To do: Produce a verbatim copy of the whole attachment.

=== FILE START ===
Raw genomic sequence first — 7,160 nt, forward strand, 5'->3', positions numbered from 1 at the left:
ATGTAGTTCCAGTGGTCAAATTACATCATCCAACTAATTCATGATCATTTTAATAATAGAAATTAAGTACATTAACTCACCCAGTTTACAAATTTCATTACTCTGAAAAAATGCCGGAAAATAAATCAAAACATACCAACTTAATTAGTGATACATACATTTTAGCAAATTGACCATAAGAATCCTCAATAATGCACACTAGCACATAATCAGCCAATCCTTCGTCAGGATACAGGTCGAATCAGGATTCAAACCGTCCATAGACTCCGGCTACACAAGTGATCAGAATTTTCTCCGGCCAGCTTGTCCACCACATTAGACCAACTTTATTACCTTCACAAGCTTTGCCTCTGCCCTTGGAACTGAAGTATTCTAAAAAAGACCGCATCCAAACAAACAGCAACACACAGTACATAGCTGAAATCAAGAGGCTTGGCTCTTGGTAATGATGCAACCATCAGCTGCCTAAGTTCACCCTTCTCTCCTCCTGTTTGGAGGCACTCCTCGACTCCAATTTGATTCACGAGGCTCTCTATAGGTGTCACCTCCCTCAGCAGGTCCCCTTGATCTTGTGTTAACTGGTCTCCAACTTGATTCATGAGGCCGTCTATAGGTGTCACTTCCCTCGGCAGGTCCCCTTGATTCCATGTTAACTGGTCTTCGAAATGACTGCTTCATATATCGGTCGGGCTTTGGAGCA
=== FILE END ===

Raw genomic sequence first — 7,160 nt, forward strand, 5'->3', positions numbered from 1 at the left:
ATGTAGTTCCAGTGGTCAAATTACATCATCCAACTAATTCATGATCATTTTAATAATAGAAATTAAGTACATTAACTCACCCAGTTTACAAATTTCATTACTCTGAAAAAATGCCGGAAAATAAATCAAAACATACCAACTTAATTAGTGATACATACATTTTAGCAAATTGACCATAAGAATCCTCAATAATGCACACTAGCACATAATCAGCCAATCCTTCGTCAGGATACAGGTCGAATCAGGATTCAAACCGTCCATAGACTCCGGCTACACAAGTGATCAGAATTTTCTCCGGCCAGCTTGTCCACCACATTAGACCAACTTTATTACCTTCACAAGCTTTGCCTCTGCCCTTGGAACTGAAGTATTCTAAAAAAGACCGCATCCAAACAAACAGCAACACACAGTACATAGCTGAAATCAAGAGGCTTGGCTCTTGGTAATGATGCAACCATCAGCTGCCTAAGTTCACCCTTCTCTCCTCCTGTTTGGAGGCACTCCTCGACTCCAATTTGATTCACGAGGCTCTCTATAGGTGTCACCTCCCTCAGCAGGTCCCCTTGATCTTGTGTTAACTGGTCTCCAACTTGATTCATGAGGCCGTCTATAGGTGTCACTTCCCTCGGCAGGTCCCCTTGATTCCATGTTAACTGGTCTTCGAAATGACTGCTTCATATATCGGTCGGGCTTTGGAGCA